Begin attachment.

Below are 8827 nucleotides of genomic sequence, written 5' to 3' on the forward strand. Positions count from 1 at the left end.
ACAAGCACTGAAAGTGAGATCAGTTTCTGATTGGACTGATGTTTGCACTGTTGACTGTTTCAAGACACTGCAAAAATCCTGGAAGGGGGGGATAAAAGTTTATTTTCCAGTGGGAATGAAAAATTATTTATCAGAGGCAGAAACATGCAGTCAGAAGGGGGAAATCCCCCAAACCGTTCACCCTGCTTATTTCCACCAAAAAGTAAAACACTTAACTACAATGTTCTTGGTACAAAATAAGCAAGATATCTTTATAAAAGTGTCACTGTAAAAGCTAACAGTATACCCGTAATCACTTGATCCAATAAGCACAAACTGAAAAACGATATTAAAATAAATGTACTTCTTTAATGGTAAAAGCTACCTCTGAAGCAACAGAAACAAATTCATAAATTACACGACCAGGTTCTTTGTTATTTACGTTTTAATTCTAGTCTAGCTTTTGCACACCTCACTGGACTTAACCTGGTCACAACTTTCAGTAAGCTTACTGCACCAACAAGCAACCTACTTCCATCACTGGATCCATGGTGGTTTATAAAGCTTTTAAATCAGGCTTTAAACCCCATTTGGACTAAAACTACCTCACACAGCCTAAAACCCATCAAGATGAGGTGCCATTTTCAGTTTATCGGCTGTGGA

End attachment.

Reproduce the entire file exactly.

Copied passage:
Below are 8827 nucleotides of genomic sequence, written 5' to 3' on the forward strand. Positions count from 1 at the left end.
ACAAGCACTGAAAGTGAGATCAGTTTCTGATTGGACTGATGTTTGCACTGTTGACTGTTTCAAGACACTGCAAAAATCCTGGAAGGGGGGGATAAAAGTTTATTTTCCAGTGGGAATGAAAAATTATTTATCAGAGGCAGAAACATGCAGTCAGAAGGGGGAAATCCCCCAAACCGTTCACCCTGCTTATTTCCACCAAAAAGTAAAACACTTAACTACAATGTTCTTGGTACAAAATAAGCAAGATATCTTTATAAAAGTGTCACTGTAAAAGCTAACAGTATACCCGTAATCACTTGATCCAATAAGCACAAACTGAAAAACGATATTAAAATAAATGTACTTCTTTAATGGTAAAAGCTACCTCTGAAGCAACAGAAACAAATTCATAAATTACACGACCAGGTTCTTTGTTATTTACGTTTTAATTCTAGTCTAGCTTTTGCACACCTCACTGGACTTAACCTGGTCACAACTTTCAGTAAGCTTACTGCACCAACAAGCAACCTACTTCCATCACTGGATCCATGGTGGTTTATAAAGCTTTTAAATCAGGCTTTAAACCCCATTTGGACTAAAACTACCTCACACAGCCTAAAACCCATCAAGATGAGGTGCCATTTTCAGTTTATCGGCTGTGGA